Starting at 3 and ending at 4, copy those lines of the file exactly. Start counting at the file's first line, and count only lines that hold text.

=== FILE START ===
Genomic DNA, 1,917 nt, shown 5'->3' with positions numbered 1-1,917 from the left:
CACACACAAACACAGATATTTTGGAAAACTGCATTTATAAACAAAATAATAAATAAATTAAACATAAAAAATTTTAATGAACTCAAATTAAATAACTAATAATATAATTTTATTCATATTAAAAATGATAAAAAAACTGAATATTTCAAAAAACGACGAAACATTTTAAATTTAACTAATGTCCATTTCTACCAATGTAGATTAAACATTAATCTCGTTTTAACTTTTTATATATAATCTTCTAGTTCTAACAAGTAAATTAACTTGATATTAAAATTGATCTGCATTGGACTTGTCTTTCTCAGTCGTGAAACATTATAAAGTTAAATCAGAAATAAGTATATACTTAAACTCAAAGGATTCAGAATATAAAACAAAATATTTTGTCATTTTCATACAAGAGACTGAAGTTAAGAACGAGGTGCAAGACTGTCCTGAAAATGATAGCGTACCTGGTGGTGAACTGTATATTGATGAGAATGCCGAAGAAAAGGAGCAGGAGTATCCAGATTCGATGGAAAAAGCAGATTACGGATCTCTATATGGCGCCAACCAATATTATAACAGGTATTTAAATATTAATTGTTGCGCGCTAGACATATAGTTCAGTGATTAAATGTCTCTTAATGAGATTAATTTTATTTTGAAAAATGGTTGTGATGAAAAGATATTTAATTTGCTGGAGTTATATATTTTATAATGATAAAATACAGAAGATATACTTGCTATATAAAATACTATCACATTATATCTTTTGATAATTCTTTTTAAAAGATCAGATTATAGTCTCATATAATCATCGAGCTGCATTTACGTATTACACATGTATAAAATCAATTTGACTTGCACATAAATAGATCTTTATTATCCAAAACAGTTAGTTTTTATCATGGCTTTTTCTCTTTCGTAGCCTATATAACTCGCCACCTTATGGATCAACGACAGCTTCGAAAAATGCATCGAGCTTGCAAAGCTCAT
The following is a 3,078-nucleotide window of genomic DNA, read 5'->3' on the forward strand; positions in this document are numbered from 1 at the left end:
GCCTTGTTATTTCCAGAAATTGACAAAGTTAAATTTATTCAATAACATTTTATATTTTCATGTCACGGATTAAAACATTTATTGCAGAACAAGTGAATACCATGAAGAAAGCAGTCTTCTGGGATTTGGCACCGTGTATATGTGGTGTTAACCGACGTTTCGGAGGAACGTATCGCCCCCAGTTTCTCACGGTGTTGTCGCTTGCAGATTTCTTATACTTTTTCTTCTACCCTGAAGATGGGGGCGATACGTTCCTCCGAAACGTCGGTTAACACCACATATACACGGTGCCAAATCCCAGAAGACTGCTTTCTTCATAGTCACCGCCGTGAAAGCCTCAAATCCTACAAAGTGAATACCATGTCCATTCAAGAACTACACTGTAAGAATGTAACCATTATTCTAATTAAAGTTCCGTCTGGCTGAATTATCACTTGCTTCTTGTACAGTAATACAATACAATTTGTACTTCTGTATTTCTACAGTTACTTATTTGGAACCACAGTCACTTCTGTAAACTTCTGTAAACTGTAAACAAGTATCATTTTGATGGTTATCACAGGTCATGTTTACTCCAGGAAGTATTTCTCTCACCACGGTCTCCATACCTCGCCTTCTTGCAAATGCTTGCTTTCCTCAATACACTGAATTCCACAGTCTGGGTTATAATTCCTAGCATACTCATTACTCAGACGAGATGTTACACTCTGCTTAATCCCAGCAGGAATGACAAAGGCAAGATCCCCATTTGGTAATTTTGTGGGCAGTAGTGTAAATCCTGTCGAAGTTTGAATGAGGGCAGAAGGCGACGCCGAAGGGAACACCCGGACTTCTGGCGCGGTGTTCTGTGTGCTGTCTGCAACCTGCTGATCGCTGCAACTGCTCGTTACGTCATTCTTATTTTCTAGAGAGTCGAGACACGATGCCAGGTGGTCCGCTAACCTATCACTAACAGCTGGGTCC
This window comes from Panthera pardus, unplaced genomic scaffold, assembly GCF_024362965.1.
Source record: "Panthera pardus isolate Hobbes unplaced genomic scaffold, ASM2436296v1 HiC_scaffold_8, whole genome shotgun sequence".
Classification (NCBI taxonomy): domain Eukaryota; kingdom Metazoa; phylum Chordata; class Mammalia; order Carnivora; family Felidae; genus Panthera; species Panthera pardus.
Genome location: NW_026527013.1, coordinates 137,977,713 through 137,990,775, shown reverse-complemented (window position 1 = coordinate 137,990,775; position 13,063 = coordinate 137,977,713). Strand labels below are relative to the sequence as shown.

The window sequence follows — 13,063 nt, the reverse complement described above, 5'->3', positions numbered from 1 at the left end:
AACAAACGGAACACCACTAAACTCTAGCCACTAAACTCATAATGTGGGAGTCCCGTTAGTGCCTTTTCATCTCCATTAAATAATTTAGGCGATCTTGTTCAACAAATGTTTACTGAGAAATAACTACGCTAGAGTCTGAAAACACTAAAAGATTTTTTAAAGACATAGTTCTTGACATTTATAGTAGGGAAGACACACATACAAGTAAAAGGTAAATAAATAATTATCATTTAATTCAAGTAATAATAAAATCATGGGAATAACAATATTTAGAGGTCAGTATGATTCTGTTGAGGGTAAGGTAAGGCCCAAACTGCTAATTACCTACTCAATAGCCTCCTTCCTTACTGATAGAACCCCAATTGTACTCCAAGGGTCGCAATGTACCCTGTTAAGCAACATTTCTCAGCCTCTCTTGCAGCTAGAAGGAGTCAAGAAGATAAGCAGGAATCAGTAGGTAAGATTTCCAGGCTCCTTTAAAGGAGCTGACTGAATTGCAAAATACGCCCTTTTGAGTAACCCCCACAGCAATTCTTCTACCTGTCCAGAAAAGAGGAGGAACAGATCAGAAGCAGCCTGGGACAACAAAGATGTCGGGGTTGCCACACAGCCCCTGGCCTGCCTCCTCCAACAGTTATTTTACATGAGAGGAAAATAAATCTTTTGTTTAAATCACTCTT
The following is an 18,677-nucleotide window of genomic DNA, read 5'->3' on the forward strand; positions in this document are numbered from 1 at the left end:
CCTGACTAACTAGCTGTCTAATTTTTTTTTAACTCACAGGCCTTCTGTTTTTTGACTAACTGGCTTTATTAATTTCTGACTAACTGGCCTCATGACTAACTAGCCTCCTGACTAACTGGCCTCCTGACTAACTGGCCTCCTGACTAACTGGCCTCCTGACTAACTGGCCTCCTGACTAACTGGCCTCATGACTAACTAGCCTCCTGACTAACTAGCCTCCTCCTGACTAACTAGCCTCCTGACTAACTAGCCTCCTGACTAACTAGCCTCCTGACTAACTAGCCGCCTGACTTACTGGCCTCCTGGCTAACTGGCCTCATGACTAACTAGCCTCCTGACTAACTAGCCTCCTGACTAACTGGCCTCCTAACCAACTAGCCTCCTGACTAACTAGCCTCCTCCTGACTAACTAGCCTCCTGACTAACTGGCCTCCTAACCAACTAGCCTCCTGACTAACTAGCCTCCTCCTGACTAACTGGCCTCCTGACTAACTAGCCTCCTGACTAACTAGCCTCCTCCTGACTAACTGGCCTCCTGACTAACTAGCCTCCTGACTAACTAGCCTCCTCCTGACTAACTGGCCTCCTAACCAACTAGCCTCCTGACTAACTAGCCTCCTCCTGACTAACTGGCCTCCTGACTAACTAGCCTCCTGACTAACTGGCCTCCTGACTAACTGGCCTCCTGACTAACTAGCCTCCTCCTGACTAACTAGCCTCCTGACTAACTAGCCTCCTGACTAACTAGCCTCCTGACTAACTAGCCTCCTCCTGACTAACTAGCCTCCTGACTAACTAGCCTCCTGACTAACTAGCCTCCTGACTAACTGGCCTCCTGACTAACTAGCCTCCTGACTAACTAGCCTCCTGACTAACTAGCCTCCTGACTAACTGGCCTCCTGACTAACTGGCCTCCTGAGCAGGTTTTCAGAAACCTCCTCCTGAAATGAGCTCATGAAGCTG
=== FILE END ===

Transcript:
The following is a 3,078-nucleotide window of genomic DNA, read 5'->3' on the forward strand; positions in this document are numbered from 1 at the left end:
GCCTTGTTATTTCCAGAAATTGACAAAGTTAAATTTATTCAATAACATTTTATATTTTCATGTCACGGATTAAAACATTTATTGCAGAACAAGTGAATACCATGAAGAAAGCAGTCTTCTGGGATTTGGCACCGTGTATATGTGGTGTTAACCGACGTTTCGGAGGAACGTATCGCCCCCAGTTTCTCACGGTGTTGTCGCTTGCAGATTTCTTATACTTTTTCTTCTACCCTGAAGATGGGGGCGATACGTTCCTCCGAAACGTCGGTTAACACCACATATACACGGTGCCAAATCCCAGAAGACTGCTTTCTTCATAGTCACCGCCGTGAAAGCCTCAAATCCTACAAAGTGAATACCATGTCCATTCAAGAACTACACTGTAAGAATGTAACCATTATTCTAATTAAAGTTCCGTCTGGCTGAATTATCACTTGCTTCTTGTACAGTAATACAATACAATTTGTACTTCTGTATTTCTACAGTTACTTATTTGGAACCACAGTCACTTCTGTAAACTTCTGTAAACTGTAAACAAGTATCATTTTGATGGTTATCACAGGTCATGTTTACTCCAGGAAGTATTTCTCTCACCACGGTCTCCATACCTCGCCTTCTTGCAAATGCTTGCTTTCCTCAATACACTGAATTCCACAGTCTGGGTTATAATTCCTAGCATACTCATTACTCAGACGAGATGTTACACTCTGCTTAATCCCAGCAGGAATGACAAAGGCAAGATCCCCATTTGGTAATTTTGTGGGCAGTAGTGTAAATCCTGTCGAAGTTTGAATGAGGGCAGAAGGCGACGCCGAAGGGAACACCCGGACTTCTGGCGCGGTGTTCTGTGTGCTGTCTGCAACCTGCTGATCGCTGCAACTGCTCGTTACGTCATTCTTATTTTCTAGAGAGTCGAGACACGATGCCAGGTGGTCCGCTAACCTATCACTAACAGCTGGGTCC